As John’s lawyer, we see an opportunity to simplify the divorce process with a mediation. Our office organizes a mediation between John and Jake with a neutral, third-party mediator. Both John and Jake bring their own lawyers to mediation with them.

Rather than each party hiring a large team of appraisal experts, John and Jake agree to hire a single wealth management expert who will work with the mediator to divide up their assets in the most practical way with the least amount of conflict.

Once the wealth assessment has been completed, our firm helps John negotiate an agreement and work out the details, which include:

  • Equal custody of the Doe children between both spouses,
  • 50-50 interest in the vacation home with terms for split use,
  • John buying out Jake’s community property interest in his venture capital firm, minus his own community property interest in Jake’s art collection, and
  • Jake keeping his art collection.

The mediator drafts a written divorce settlement agreement based on these terms and sends it to both parties to look over. Once they sign, the settlement agreement is filed with the court and the terms become legally binding. John and Jake are officially divorced.

Frequently Asked Questions About Divorce Mediation

How Long Does Divorce Mediation Take?

The answer depends on the complexity of your case. No divorce is the same and mediation is a personalized process. Most divorce mediations require at least three or four 2-hour mediation sessions over one or two months.

If your case is more complicated with significant assets that require valuation by expert appraisers, your mediation could take anywhere between four to six months. At Moradi Saslaw, our mediation team is dedicated to achieving your goals with efficiency in mind.

What Happens After Divorce Mediation?

Once you sign your divorce settlement agreement, you or your mediator will file it with the local California county court where you live. A judge will review your settlement agreement to make sure it adheres to California’s laws and maintains the best interest of your children.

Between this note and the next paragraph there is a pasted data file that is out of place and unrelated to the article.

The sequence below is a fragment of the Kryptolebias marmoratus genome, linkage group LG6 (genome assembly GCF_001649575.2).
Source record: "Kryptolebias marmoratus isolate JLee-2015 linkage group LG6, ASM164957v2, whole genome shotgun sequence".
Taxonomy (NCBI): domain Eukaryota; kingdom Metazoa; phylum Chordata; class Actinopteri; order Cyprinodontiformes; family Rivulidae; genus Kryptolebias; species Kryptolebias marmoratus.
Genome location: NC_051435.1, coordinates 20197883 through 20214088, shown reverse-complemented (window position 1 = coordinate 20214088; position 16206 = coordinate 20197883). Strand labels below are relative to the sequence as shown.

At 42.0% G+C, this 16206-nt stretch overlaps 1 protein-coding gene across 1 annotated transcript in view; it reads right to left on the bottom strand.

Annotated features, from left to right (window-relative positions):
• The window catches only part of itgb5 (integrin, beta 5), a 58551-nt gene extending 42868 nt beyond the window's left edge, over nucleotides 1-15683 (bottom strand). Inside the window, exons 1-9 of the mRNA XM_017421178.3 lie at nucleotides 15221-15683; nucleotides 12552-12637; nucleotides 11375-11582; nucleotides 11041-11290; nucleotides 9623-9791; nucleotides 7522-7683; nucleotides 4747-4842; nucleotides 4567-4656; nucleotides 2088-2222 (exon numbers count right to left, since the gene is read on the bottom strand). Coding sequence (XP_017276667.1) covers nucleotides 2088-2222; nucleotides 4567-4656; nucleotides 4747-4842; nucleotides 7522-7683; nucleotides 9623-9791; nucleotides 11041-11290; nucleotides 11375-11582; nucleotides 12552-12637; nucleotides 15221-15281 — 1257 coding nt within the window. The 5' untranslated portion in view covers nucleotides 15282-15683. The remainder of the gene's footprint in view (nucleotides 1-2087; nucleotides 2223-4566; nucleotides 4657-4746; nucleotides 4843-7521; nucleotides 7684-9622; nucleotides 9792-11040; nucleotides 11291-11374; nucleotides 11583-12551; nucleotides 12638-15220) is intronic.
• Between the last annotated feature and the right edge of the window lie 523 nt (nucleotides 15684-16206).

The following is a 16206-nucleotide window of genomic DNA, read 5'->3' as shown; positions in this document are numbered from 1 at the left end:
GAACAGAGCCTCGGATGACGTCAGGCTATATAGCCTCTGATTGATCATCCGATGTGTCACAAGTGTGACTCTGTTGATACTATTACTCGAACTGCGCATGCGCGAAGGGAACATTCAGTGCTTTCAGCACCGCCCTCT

Once the judge processes your divorce settlement agreement, they will issue a judgment to dissolve your marriage under the terms you’ve submitted. As soon as the judge approves and the court processes the paperwork, your divorce will become official.

Is Divorce Mediation Right for You?

Just because you’re facing a high-net-worth divorce doesn’t mean that mediation is difficult or impossible. In fact, your wealth and various income sources may make the mediation process even easier. If you have children, mediation might be the best way to meet all the needs of your family. Through mediation, you could successfully negotiate a low-conflict resolution to even the most difficult issues and keep a good relationship with your spouse moving forward.

The legal team at Moradi Saslaw is here to support you in every step of the divorce and mediation process. Whether you need a financial specialist, forensic accountant, trained appraiser, business valuator, actuary, or vocational expert, we’ve got you covered. We can act as either a neutral, third-party mediator or your own personal counsel to a mediation.

Our family law attorneys have years of experience successfully working with couples to mediate their divorces and move forward with their lives. We specialize in handling the unique needs of high-net-worth individuals. When it comes to protecting your family and your assets, choose a local California mediator near you that you can trust.

Call our San Francisco and Bay Area family law attorneys at 415.872.1080 today to find out if divorce mediation is right for you.